Whoops. The only condition Facebook billionaire Mark Zuckerberg attached to his $100 million gift to Newark Public Schools was that Governor Chris Christie give control of the schools to Newark Mayor Cory Booker. And now it appears Christie lacks the statutory authority to do so.
Times being what they are, Zuckerberg announced the gift on Oprah. When she asked, "Why Newark?" he said he believed that Christie and Booker could make Newark a "symbol of educational excellence."
Zuckerberg can take solace. The likelihood that his $100 million was going to make any difference was already negligible. Why? Well, first off, astonishingly enough, in the scheme of school spending it just wasn't that much. Newark is spending $940 million this year. They are already spending more than $22,000 per pupil and yet graduate less than half their students. Even including the one-to-one match that Zuckerberg required, the gift will yield $50 million a year for four years. That's just over five cents on the dollar. It's hardly enough to transform a district that has already been subject to vast new outlays and court-mandated reforms for four decades.
Hell, Newark spent $990 million last year--so the Zuckerberg gift and attendant match will simply take the district back to its 2009-10 funding level. I don't know about you, but I don't think Newark circa 2009 was much of a showpiece. In fact, Newark is spending $113 million this year just on health care and benefits. So, the total gift will help cover maybe forty percent of the district's benefits costs this year. Whoopee.
What did Zuckerberg get wrong? A couple things. The greatest leverage that a donor has is not the money but the ability to use the money to leverage hard-to-win changes. It's hard for even far-seeing union leaders to convince veteran union members to accept reforms to evaluation, tenure, or pay policies. It's much easier if they can tell their members that such changes are what it will take to unlock new funds. District leadership reluctant to close half-empty facilities, overhaul operations, or push for cuts in benefits will find its path somewhat easier if such measures will open doors for new funding. As in any negotiation, one's leverage is greatest before signing on the dotted line. Unfortunately, Zuckerberg missed an important opportunity to provide political cover to Booker and Christie, or to ensure that his money would be well spent. Because, like Walter Annenberg learned more than a decade ago, the hope that even seemingly large infusions of cash will themselves make a difference in urban school systems is a pipe dream. Even $100 million, in Jay Greene's memorable phrase, amounts to little more than a bucket thrown into the sea.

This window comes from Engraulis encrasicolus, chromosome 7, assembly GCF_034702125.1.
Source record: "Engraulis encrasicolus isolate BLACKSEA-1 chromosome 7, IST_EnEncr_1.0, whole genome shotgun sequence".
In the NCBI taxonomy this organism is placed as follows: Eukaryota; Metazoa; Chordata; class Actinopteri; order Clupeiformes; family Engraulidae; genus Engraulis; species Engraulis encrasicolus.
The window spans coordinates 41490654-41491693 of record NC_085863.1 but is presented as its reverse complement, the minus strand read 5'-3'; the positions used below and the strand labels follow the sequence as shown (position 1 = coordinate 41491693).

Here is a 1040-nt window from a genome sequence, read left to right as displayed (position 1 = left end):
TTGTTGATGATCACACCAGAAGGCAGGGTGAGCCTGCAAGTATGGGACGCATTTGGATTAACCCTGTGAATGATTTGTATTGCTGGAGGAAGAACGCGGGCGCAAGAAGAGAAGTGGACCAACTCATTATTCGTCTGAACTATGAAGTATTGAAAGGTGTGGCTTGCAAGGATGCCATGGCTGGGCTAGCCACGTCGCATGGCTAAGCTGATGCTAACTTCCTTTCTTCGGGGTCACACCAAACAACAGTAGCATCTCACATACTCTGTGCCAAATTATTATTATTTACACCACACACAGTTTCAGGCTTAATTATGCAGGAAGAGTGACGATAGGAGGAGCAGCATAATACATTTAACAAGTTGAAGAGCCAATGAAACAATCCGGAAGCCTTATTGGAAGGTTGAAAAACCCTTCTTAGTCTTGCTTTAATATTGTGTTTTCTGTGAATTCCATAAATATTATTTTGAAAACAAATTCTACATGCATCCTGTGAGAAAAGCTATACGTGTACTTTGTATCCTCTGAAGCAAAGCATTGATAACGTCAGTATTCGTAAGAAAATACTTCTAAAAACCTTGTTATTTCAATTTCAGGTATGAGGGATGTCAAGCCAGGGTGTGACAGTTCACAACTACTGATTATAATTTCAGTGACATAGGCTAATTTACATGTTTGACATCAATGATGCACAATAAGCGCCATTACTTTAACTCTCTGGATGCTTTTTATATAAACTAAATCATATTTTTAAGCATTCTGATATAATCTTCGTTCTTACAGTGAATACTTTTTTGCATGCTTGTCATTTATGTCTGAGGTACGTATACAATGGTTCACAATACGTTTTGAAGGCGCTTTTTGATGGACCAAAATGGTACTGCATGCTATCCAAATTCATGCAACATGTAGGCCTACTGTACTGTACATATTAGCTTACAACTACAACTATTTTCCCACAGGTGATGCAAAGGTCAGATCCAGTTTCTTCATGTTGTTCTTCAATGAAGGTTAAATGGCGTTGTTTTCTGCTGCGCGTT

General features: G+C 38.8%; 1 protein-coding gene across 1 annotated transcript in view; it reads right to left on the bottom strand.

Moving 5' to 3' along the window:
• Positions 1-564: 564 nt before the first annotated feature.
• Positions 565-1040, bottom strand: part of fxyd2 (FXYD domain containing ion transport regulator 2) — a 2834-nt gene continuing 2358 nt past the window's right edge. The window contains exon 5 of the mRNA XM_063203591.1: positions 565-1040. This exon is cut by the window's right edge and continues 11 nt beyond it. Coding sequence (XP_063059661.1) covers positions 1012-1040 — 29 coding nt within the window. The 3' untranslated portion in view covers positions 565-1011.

Is it possible the money could make a real difference, even absent leverage? Sure. As I noted in With the Best of Intentions several years ago, the amount of discretionary money that a superintendent controls is quite small. Fifty million could make a big difference, if spent smart. Unfortunately, the early signals on this count aren't encouraging. Booker is promising to solicit ideas from the community, seems none too eager to suggest tough measures, and Zuckerberg didn't push or demand tough medicine. This sounds to me like a formula for more tepid measures to boost professional development, add programs, tweak curriculum, and the rest. Nothing wrong with any of this, but I'm happy to take the bet if anyone thinks it'll amount to much. If you're wondering how I can be so caustic, peruse my new book The Same Thing Over and Over (due out next month from Harvard).
One intriguing approach worth flagging was suggested by Robert Pondiscio over at the Core Knowledge Blog. Pondiscio savvily picked up on a frequent Tom Vander Ark suggestion, arguing, "If [Zuckerberg] wanted to give $100 million to an urban school district to drive change, why not follow the lead of the X Prize or its many predecessors? Offer it up in the form of a $100 million windfall to the first inner city school district that closes its 8th grade reading achievement gap on NAEP and keeps it closed for three years running? Or the first district to graduate 80% of its 9th graders from high school four years later? Create a rigorous, independent reading test and give the prize to the first district that gets 95% of its third-graders to pass it. Since charter schools are supposed to be our engines of innovation, invite them to the party."
Given his biography, I would've thought an approach like this would have been more up Mr. Zuckerberg's alley. Ah, well. He has managed some remarkable successes; now this well-intentioned young man will get a chance to learn about failure. As young as he is, I hope he responds to any disappointment not by losing interest in schooling but by getting craftier with the next $100 million.